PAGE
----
Tags: privacy legal Canada law
As described in this CBC story, a Quebec man by the name of Alain Philippon has been charged with not handing over his smart phone password when entering Canada. The story goes on to describe how border officers have differing rules from those of regular law enforcement, where probable cause and search-and-seizure go hand in hand.
The problem is that inspection for the purpose of applying duties or looking for safety-validation stickers is worlds away from allowing them to review every piece of information you own. Finance, health, everyone you exchange email with, pictures of your loved ones. Once you provide unrestricted access to your device, these people have it all, forever. Once you have unlocked the device, there is nothing saying that they only have a moment to rummage through your digital underwear drawer.
Their argument is that “it hasn’t been tested in court yet, so we can do as we please.” In effect, everyone should be their own Alain when unreasonable demands are put forth, as it is up to ordinary citizens to ensure that sufficient challenge is provided. Yes, it’ll have personal legal costs, but the government will pay attention when each and every search demand costs them thousands as well. With sufficient court review and associated backlash, the law can be improved.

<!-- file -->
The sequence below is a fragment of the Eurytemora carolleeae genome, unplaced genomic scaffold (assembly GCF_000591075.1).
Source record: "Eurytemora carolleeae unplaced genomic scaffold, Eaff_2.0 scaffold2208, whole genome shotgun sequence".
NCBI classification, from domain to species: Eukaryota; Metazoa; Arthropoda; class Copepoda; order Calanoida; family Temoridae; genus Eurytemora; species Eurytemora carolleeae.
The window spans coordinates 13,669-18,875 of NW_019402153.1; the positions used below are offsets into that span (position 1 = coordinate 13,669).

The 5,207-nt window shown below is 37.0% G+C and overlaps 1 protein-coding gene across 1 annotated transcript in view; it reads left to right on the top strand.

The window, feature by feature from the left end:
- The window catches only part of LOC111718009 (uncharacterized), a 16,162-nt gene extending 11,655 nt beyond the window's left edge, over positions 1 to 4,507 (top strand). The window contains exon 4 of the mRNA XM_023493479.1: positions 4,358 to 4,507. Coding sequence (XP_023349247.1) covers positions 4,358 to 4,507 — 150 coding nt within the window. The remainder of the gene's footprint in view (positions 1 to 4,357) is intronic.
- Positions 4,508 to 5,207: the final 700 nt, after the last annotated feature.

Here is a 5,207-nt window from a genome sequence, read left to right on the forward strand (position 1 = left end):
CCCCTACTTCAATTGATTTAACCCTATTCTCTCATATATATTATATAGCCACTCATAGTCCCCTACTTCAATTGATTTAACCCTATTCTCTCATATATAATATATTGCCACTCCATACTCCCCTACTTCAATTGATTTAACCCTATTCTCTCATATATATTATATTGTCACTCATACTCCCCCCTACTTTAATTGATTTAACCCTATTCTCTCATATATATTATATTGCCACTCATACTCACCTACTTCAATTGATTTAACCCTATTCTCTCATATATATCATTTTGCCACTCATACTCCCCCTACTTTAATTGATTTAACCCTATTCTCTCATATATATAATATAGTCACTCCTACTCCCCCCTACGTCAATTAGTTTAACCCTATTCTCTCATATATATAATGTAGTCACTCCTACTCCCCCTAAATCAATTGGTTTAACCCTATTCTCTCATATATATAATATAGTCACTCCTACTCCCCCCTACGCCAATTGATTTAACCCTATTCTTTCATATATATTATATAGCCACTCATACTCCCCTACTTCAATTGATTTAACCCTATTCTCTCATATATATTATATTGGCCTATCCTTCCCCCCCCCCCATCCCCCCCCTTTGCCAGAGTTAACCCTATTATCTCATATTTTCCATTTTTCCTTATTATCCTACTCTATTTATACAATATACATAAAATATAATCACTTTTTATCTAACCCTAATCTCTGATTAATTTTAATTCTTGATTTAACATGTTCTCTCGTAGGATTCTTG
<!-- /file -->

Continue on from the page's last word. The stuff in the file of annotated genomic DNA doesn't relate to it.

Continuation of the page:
Fundamentally, it is not our job to make theirs easier, especially when their job has apparently morphed into deep inspection of our data. So besides saying “Non!”, what can you do?
Full device encryption is a colossal PITA, but not for you. Performance, convenience and low cost means that you can protect your data from accidental or malicious use of your data if you lose personal control over the device. Apple’s iOS has moved in this direction, and Google has made noise there too (with some backsliding). Laptops are a solved problem too, with options for Mac, Windows, Linux, and *BSD. This protection is just as useful if someone steals the device, or it’s forgotten in a cab. You can, and should do this for removable storage as well such as USB drives.
Consider not carrying significant data at all. If you are going to “voluntarily engage with a border” as they say, take a minimal device with you, and access whatever you need from home over a secure, encrypted connection. VPNs, SSH and Tor are your friends here. Look at using the Tails live-CD or USB Linux distro, which if installed also allows for encrypted storage of the subset of the data you think you’ll need to have with you. Make it a low-cost device you won’t miss too much if border agents get pushy.
Keep your encrypted devices powered all the way off when going through any sort of security-interaction checkpoint. Not sleep mode, nor suspend to disk, which keeps a copy of memory (and crypto keys) more available than if it’s shut right down.